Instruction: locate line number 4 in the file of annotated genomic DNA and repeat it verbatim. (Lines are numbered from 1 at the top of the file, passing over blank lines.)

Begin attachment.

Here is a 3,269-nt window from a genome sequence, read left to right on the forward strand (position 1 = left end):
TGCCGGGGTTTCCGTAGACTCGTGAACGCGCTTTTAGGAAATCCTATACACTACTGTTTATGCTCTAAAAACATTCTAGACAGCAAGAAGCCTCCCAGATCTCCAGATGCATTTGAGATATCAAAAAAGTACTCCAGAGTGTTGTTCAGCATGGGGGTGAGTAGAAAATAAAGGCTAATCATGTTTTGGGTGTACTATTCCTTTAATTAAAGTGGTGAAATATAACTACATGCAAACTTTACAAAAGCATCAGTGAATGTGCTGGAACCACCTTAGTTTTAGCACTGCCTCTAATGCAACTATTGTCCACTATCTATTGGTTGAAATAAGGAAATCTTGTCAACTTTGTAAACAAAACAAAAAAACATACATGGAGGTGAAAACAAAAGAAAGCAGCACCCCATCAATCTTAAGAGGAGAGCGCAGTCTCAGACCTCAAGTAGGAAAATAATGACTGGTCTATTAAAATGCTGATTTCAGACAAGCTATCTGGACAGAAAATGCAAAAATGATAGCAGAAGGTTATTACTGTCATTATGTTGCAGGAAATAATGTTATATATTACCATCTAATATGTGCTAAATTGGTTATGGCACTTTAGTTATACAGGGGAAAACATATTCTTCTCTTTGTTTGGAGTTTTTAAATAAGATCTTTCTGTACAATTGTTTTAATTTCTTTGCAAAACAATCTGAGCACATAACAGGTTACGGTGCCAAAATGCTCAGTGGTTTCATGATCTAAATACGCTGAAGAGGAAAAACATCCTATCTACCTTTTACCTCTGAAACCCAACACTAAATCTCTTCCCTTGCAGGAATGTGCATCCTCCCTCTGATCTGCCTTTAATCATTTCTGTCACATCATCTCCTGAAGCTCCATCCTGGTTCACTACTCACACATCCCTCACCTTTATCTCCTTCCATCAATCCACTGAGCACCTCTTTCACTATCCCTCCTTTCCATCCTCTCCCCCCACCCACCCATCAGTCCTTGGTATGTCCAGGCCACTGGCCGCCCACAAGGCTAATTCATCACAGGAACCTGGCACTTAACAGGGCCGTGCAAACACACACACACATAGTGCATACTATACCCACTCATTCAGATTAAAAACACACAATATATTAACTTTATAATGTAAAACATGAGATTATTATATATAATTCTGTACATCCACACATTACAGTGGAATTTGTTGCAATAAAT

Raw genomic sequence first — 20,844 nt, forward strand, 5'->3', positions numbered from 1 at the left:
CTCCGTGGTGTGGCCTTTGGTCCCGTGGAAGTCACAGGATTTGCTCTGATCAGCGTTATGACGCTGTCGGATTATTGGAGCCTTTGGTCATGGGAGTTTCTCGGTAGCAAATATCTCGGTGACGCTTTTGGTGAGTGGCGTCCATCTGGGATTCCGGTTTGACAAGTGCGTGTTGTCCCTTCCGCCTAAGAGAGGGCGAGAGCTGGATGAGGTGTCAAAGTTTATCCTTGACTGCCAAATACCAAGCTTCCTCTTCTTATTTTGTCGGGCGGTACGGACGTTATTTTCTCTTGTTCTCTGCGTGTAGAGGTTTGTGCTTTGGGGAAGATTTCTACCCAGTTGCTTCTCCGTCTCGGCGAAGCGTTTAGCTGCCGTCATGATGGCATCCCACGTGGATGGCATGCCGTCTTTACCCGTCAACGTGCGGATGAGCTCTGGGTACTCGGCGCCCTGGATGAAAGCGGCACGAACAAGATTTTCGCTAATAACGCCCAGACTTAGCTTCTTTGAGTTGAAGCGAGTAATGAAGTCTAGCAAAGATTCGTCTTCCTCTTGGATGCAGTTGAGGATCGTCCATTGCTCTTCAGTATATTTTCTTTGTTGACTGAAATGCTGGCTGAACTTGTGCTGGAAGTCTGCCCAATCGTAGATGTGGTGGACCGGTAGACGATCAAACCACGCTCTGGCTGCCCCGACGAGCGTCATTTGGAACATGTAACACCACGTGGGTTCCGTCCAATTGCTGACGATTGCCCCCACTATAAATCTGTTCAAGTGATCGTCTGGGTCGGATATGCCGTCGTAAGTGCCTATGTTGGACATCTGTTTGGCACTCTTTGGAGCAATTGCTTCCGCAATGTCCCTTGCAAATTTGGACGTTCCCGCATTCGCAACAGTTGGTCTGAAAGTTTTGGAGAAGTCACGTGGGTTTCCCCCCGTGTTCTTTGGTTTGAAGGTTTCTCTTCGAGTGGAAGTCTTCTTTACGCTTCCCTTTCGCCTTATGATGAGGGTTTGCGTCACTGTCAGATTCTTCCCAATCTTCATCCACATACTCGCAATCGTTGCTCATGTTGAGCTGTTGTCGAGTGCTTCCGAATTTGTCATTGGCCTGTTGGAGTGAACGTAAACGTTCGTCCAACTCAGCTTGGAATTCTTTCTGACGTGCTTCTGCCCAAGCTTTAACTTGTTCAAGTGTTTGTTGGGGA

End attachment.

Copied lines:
CTCCGTGGTGTGGCCTTTGGTCCCGTGGAAGTCACAGGATTTGCTCTGATCAGCGTTATGACGCTGTCGGATTATTGGAGCCTTTGGTCATGGGAGTTTCTCGGTAGCAAATATCTCGGTGACGCTTTTGGTGAGTGGCGTCCATCTGGGATTCCGGTTTGACAAGTGCGTGTTGTCCCTTCCGCCTAAGAGAGGGCGAGAGCTGGATGAGGTGTCAAAGTTTATCCTTGACTGCCAAATACCAAGCTTCCTCTTCTTATTTTGTCGGGCGGTACGGACGTTATTTTCTCTTGTTCTCTGCGTGTAGAGGTTTGTGCTTTGGGGAAGATTTCTACCCAGTTGCTTCTCCGTCTCGGCGAAGCGTTTAGCTGCCGTCATGATGGCATCCCACGTGGATGGCATGCCGTCTTTACCCGTCAACGTGCGGATGAGCTCTGGGTACTCGGCGCCCTGGATGAAAGCGGCACGAACAAGATTTTCGCTAATAACGCCCAGACTTAGCTTCTTTGAGTTGAAGCGAGTAATGAAGTCTAGCAAAGATTCGTCTTCCTCTTGGATGCAGTTGAGGATCGTCCATTGCTCTTCAGTATATTTTCTTTGTTGACTGAAATGCTGGCTGAACTTGTGCTGGAAGTCTGCCCAATCGTAGATGTGGTGGACCGGTAGACGATCAAACCACGCTCTGGCTGCCCCGACGAGCGTCATTTGGAACATGTAACACCACGTGGGTTCCGTCCAATTGCTGACGATTGCCCCCACTATAAATCTGTTCAAGTGATCGTCTGGGTCGGATATGCCGTCGTAAGTGCCTATGTTGGACATCTGTTTGGCACTCTTTGGAGCAATTGCTTCCGCAATGTCCCTTGCAAATTTGGACGTTCCCGCATTCGCAACAGTTGGTCTGAAAGTTTTGGAGAAGTCACGTGGGTTTCCCCCCGTGTTCTTTGGTTTGAAGGTTTCTCTTCGAGTGGAAGTCTTCTTTACGCTTCCCTTTCGCCTTATGATGAGGGTTTGCGTCACTGTCAGATTCTTCCCAATCTTCATCCACATACTCGCAATCGTTGCTCATGTTGAGCTGTTGTCGAGTGCTTCCGAATTTGTCATTGGCCTGTTGGAGTGAACGTAAACGTTCGTCCAACTCAGCTTGGAATTCTTTCTGACGTGCTTCTGCCCAAGCTTTAACTTGTTCAAGTGTTTGTTGGGGA